In the past years, American communities have grown in a sprawling, suburban form as a result of dependence upon the automobile as the sole means of transportation. As automobile use has increased, traditional forms of transportation have become less available and communities have been slow to offer alternatives such as bicycle and pedestrian networks, bus systems, and local rail service.
In order to provide relief from automobile congestion on the streets and highways in metro areas, future transportation planning and development must be concentrated on providing residents with choices in modes of travel. These choices should be appealing and should offer the same benefits currently provided by the automobile: efficiency, safety, comfort, reliability, and flexibility.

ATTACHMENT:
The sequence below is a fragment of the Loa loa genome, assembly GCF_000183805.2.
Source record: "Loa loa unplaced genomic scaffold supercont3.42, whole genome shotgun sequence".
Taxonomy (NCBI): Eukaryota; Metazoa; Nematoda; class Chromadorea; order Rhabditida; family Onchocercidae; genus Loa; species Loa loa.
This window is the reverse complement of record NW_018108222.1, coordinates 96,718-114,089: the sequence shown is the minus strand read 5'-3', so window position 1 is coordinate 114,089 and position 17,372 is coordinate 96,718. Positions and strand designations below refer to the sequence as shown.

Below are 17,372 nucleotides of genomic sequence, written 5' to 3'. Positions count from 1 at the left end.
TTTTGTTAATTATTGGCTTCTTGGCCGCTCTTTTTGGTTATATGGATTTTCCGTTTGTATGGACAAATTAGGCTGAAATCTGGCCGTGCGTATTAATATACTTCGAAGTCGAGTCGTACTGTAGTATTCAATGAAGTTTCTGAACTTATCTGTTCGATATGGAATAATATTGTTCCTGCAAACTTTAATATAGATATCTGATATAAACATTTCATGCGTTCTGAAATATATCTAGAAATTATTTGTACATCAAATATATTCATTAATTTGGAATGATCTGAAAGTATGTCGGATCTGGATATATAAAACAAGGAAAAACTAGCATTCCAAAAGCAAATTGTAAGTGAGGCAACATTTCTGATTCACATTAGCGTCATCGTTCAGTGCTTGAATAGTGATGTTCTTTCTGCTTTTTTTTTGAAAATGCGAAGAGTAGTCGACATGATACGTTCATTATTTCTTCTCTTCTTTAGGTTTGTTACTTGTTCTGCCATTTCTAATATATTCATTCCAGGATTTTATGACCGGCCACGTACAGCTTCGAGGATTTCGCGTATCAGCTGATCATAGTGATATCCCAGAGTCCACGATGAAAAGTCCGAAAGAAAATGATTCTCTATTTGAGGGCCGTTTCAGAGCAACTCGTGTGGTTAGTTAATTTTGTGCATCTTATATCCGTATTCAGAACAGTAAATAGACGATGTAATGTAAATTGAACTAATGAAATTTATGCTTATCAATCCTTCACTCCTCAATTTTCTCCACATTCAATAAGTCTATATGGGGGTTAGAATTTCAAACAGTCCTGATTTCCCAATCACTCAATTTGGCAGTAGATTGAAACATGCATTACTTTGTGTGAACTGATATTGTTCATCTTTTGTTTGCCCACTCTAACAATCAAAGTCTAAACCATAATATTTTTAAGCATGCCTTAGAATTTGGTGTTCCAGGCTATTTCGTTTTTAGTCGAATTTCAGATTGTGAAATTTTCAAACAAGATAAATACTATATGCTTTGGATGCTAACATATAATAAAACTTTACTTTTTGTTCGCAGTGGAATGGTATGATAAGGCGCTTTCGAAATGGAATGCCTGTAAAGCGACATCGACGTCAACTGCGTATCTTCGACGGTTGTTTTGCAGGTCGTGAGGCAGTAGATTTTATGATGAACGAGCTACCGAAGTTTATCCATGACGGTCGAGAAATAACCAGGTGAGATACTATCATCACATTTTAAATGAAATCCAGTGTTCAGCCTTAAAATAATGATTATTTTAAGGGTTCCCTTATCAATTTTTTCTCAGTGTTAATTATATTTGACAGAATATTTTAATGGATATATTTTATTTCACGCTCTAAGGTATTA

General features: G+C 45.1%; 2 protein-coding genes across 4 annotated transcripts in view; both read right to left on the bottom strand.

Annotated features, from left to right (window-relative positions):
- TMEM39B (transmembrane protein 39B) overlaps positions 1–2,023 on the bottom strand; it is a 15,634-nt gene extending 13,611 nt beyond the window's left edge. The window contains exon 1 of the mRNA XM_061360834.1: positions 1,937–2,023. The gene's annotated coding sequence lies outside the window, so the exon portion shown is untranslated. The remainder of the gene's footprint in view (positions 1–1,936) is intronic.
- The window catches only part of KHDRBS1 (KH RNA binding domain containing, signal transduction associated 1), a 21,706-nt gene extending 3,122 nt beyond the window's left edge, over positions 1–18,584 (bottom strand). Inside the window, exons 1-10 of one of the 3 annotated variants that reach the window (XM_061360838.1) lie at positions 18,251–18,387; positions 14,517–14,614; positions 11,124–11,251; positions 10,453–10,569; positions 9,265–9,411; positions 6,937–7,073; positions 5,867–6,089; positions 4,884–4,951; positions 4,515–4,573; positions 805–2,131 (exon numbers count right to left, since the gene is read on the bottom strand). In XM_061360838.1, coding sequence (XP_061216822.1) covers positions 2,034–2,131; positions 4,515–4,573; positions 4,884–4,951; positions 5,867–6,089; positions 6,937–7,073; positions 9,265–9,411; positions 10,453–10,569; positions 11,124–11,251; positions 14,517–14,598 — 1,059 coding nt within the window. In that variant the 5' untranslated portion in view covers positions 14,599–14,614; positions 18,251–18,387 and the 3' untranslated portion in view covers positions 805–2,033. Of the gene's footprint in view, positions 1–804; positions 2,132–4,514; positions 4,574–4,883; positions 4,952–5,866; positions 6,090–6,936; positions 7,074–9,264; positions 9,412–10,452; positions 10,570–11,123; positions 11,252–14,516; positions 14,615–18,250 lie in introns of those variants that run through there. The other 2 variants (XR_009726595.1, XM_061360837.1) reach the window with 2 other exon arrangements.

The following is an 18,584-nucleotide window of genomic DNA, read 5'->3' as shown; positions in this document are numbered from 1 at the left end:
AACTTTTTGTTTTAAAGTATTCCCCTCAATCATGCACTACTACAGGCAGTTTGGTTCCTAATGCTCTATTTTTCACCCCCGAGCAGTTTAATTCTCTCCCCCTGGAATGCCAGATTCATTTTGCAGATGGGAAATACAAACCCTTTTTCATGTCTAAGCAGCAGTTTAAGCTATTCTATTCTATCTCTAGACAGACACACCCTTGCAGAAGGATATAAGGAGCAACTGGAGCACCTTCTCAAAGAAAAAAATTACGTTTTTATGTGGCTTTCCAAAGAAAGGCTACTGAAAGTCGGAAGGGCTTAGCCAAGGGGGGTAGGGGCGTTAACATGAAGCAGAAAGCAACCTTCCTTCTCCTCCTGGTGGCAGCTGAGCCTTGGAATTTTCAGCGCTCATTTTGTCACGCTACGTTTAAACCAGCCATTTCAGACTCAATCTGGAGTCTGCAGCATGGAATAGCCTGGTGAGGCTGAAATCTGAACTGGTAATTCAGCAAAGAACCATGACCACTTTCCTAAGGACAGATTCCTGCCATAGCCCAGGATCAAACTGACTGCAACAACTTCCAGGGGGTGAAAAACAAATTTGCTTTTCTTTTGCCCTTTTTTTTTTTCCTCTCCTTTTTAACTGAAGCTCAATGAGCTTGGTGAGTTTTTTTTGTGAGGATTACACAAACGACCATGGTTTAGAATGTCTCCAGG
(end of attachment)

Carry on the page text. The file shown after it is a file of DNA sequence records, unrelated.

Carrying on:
Valparaiso's greenway corridors will be designed to serve as extensions of road networks, offering realistic and viable connections between origins and destinations such as work, schools, libraries, parks, shopping areas, historical and cultural sites, and tourist attractions. Greenway-based bikeways and walkways are most effective for certain travel distances.
National surveys by the Federal Highway Administration have shown that Americans are willing to walk as far as two miles to a destination and bike as far as five miles. Destinations can be linked to multiple origins throughout the Valparaiso area with a combination of off-road trails and on-road bicycle and pedestrian facilities.